Lewandowsky was warned his survey was no good | Herald Sun Andrew Bolt Blog

More on the bizarre paper of Professor Stephan Lewandowsky, who claimed his survey showed warming sceptics were actually the kind of conspiracy nuts to believe even that NASA faked the moon landings.

We’ve already noted evidence strongly suggesting the credulous Lewandowsky was fed fake data by fake sceptics, thanks to a sloppily designed survey.

Now, as Steve McIntyre shows, Lewandowsky’s team was actually warned of this very weakness in his survey, yet decided to remove one method of preventing it being corrupted by frauds.

The man who warned them was Professor Roger Pielke Jr, who Lewandowsky’s team wrongly identified as a sceptic:

Pielke’s correspondence with (Lewandowsky colleague Charles) Hanich also sheds some interesting light on an important statement in Lewandowsky’s article on the handling of responses from the same IP address – an issue discussed by Lucia here, citing the following statement from the article:
Following standard recommendations (Gosling, Vazire, Srivastava, & John, 2004), duplicate responses from any IP number were eliminated (N = 71)…

Most people reading the above sentence from Lewandowsky’s article probably took this to mean that multiple responses from the same IP address were eliminated. But watch the pea in light of Pielke’s correspondence with Hanich.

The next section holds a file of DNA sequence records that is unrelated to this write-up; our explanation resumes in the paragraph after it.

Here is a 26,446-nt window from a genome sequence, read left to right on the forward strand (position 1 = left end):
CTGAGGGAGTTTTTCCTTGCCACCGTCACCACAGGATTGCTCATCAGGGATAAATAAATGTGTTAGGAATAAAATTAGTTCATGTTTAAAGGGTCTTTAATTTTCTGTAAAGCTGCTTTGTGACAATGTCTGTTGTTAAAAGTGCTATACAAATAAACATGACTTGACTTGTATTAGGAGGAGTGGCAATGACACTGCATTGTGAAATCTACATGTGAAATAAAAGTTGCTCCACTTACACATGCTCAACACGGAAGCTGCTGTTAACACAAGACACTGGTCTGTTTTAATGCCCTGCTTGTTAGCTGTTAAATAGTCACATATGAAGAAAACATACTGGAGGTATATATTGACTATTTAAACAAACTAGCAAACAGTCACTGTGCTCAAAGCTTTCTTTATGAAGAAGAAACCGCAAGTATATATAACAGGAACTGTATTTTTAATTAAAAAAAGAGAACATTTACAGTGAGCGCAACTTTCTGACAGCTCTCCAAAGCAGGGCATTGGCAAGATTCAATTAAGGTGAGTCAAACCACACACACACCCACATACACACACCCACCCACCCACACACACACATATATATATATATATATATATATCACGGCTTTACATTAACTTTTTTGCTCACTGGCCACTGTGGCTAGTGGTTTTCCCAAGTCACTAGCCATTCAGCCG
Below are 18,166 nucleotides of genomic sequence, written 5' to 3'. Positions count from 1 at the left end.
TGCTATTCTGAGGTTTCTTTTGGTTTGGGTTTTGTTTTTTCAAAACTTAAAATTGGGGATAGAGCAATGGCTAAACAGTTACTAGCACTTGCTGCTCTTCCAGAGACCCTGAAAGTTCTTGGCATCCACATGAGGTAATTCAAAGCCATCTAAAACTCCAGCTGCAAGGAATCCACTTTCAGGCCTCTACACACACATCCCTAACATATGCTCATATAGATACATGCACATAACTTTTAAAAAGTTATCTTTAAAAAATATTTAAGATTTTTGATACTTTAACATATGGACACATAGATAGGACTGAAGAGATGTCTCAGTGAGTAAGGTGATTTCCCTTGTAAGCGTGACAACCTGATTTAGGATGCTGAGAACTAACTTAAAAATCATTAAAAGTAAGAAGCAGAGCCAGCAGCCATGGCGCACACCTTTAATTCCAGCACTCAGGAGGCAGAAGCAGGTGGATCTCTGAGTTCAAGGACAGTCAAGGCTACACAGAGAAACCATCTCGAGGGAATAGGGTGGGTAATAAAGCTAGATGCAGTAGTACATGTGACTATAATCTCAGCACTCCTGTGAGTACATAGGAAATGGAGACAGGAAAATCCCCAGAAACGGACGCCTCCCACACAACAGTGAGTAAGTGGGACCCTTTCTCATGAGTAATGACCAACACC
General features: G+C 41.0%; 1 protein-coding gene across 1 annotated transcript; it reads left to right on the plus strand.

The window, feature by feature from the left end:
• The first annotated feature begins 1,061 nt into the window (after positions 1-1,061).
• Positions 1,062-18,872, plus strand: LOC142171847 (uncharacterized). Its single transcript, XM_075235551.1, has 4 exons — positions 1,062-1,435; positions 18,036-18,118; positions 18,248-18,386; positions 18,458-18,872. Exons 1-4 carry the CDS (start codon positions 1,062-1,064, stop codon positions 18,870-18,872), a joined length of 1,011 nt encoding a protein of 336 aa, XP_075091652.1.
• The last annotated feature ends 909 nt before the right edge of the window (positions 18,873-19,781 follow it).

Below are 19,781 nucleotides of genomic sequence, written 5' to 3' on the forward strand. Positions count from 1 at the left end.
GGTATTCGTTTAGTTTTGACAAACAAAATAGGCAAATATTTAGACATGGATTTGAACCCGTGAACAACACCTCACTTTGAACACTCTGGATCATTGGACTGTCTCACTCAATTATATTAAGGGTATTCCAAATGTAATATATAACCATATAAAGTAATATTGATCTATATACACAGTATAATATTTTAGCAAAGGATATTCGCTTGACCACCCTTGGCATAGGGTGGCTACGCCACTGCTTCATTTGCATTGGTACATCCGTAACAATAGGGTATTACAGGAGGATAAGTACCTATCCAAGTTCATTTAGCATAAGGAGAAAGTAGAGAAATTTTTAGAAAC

On Sep 6, 2010, Hanich wrote as follows…:

I am seeking your assistance with a web-based survey of attitudes towards climate science (and other sciences) and skepticism.. I would greatly appreciate it if you could perhaps post the link below, which goes directly to the survey, on your blog, so that your readers could participate ….

… Pielke wrote back… :

Thanks. I am unclear about how posting on a blog helps your purposes, as you will get anonymous, perhaps repeated replies. I have seen various efforts to query opinions via online surveys fail to be methodologically rigorous, so that is the basis for my query…

A week later, Sept 13, Hanich replied:

You have raised a very valid point. We are aware of methodological issues, one of which is dealing with repeated replies.

When we published the surveys, we had two options:

a) Use the provision offered by the hosting company to block repeated replies using IP addresses. This, however, will block legitimate use of the same computer, such as in our laboratory, where numerous participants use the same PCs.

b) Not to block multiple replies and allow for the possibility of repeated replies when evaluating the data.

We chose option b), which was more practical in our situation…

Hanich’s justification for turning off the duplicate-IP function at kwiksurveys is to-say-the-least strained. My impression is that most skeptics operate from their own computers; missing a few skeptics who share a computer is a pretty small price….

So Lewandowsky went out of his way to accommodate multiple respondents from the same IP address by turning off this option at kwiksurveys…

My interpretation … is that Lewandowsky accepted multiple responses from the same IP address as long as there was a slight variation in any answer. For example, the answers from the two scam responses who agreed with every conspiracy were nearly identical, but varied on a couple of questions. As I interpret the methodology, because the two answers were not item-for-item identical, they would be accepted even if they came from the same IP address.

Junk in, junk out.

(Thanks to reader Craig.)

Lewandowsky was warned his survey was no good | Herald Sun Andrew Bolt Blog.

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